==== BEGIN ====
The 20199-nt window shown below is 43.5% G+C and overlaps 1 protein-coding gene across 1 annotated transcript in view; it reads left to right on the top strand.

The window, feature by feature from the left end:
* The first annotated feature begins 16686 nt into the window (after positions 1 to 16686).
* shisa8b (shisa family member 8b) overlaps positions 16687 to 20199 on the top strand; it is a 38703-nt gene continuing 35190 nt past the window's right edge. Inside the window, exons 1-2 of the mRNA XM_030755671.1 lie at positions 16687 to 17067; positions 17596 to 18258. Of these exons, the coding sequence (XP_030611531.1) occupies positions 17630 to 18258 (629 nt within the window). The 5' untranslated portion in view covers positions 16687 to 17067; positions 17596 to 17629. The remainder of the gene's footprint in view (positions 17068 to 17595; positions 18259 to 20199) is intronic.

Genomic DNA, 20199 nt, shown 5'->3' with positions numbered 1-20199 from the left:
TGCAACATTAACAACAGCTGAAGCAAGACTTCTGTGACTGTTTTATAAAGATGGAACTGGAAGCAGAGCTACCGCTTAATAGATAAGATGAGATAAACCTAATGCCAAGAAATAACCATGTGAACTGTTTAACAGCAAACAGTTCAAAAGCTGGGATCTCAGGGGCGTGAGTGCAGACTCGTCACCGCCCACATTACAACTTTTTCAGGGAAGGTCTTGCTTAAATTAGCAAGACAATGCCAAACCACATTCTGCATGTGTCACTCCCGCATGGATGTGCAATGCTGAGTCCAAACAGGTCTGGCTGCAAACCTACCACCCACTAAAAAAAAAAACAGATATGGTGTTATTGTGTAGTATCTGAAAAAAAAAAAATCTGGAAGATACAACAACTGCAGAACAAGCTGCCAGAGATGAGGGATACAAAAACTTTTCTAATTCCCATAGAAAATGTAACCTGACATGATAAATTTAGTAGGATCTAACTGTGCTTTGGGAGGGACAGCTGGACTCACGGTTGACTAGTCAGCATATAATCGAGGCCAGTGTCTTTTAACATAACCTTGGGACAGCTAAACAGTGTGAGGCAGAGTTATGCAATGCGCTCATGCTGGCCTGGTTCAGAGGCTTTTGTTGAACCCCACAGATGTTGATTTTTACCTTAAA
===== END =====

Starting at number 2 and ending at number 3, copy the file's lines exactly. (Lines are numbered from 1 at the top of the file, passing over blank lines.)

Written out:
The window, feature by feature from the left end:
* The first annotated feature begins 16686 nt into the window (after positions 1 to 16686).